It's a big question today: Which is more important to a magazine — its ink-and-print edition or its website? It's the question roiling one of America's leading journalistic publications, the Columbia Journalism Review, and one which has already led to the resignation of two of its top online editors.
At issue is how much money the magazine is willing to devote to its website, CJRDaily. At the moment the website is free to its readers. But that is turning out to a big burden – and the magazine is not prepared to invest more money in it. In fact it has cut the web site's budget in half. That led to the resignation of the site's managing editor and his deputy.
The dean of Columbia Graduate School of Journalism, Nicholas Lemann, said he planned to use the money instead on a big mail-order campaign to increase the magazine's subscription list. At the moment, CJR, which comes out six times a year, has a circulation of 20,000.
Lemann said he was faced with the same question confronting most news organizations today – how to pay for an on-line staff when the site is free to readers. He said that he had been out fund-raising every day but had been unable to gather enough money to support the site.
His decision therefore was to try an increase the magazine's subscribers which, while being expensive, should result in more income to help maintain the website. Some of the website 's staff disagree. Two of them — managing editor Steve Lovelady, who once worked for the Philadelphia Inquirer, and his deputy Bryan Keefer, formerly the Page One editor of the Wall Street Journal — handed in their resignations.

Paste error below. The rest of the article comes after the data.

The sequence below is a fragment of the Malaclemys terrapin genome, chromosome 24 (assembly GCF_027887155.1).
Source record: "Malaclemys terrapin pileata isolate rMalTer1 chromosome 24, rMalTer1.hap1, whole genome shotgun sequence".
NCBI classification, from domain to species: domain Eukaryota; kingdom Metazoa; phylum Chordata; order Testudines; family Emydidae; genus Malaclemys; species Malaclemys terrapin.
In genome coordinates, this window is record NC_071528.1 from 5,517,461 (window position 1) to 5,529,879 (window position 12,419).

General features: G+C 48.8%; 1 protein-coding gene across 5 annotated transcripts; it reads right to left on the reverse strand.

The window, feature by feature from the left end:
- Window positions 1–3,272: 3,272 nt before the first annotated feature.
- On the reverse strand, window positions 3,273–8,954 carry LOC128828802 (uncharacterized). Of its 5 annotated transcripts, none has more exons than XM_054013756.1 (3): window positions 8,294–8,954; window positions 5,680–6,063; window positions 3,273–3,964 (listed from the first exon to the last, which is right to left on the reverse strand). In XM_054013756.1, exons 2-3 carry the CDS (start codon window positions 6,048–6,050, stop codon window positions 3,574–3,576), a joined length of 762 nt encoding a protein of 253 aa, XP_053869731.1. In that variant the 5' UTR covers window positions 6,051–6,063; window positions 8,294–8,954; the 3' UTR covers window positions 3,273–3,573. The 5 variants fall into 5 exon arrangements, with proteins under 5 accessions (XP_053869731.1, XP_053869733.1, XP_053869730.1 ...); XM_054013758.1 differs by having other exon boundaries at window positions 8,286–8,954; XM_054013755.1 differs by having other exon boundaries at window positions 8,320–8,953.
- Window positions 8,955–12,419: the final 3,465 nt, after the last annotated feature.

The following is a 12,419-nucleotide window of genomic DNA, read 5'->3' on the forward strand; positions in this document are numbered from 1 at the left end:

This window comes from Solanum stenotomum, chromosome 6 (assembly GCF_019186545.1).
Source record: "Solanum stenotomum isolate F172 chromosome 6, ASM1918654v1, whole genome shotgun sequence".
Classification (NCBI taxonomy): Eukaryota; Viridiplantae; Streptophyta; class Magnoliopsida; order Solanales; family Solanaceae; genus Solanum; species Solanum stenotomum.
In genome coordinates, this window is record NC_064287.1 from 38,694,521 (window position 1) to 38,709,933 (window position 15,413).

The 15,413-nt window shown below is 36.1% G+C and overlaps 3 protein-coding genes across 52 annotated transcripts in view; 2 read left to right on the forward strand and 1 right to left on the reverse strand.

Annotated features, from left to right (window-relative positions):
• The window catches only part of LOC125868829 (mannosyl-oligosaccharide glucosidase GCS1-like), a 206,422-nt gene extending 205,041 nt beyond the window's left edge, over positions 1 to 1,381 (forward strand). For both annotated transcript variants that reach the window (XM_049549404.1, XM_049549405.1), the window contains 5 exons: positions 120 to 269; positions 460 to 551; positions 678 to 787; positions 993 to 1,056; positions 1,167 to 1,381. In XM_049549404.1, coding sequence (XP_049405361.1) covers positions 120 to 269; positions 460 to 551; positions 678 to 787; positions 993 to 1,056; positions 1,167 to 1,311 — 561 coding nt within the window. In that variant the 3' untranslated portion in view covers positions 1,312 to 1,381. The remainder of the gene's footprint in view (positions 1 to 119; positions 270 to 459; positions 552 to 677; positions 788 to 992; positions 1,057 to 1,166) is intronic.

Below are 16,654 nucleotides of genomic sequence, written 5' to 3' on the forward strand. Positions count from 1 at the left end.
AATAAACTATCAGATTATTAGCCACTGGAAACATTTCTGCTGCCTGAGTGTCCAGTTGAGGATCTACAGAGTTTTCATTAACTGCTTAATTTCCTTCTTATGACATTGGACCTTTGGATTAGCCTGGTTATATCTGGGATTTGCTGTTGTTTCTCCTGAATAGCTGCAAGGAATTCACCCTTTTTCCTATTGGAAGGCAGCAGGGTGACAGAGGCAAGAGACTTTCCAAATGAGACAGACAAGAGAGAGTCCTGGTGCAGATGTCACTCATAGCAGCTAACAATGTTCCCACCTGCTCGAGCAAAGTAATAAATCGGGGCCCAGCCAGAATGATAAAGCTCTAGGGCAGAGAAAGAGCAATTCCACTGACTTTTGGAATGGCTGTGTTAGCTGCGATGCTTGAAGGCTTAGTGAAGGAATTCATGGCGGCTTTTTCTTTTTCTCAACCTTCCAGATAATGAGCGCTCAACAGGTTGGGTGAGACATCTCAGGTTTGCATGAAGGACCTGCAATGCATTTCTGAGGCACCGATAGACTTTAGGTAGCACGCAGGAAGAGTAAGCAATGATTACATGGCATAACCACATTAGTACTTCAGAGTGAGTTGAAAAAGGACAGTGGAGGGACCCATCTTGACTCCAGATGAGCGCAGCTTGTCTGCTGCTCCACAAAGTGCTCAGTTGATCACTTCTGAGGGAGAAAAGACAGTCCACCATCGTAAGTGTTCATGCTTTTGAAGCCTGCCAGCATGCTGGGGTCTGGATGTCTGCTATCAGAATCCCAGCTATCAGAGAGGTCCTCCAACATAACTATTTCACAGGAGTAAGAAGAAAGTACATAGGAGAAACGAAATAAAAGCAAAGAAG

Lovelady's comment: "To me this sounds like something out of the 19th Century. He's taking the one fresh smart thing he has done and gutting it"
CJR started the website in 2004, with the original purpose of scrutinizing the mainstream media's coverage of that year's presidential election. It proved so popular that it was decided to keep it on after the election and broaden its scope. It even received an award from the National Press Club. It now receives around 500,000 visits a month – an increase of 30 per cent since the beginning of the year.
The school's dean reiterated that he had not lost confidence in the web. "We really believe in it" he insisted.
But he also believes in print. "I don't think print is going away" he said "Print does some things the web can’t".
However not all his professional colleagues agree. Prof. Jay Rosen, who teaches journalism at New York University, described the move as a "strategic error."
In fact, he suggested, the Columbia Journalism Review should drop its print version and go entirely online" He added "In the long run that would be the smarter move"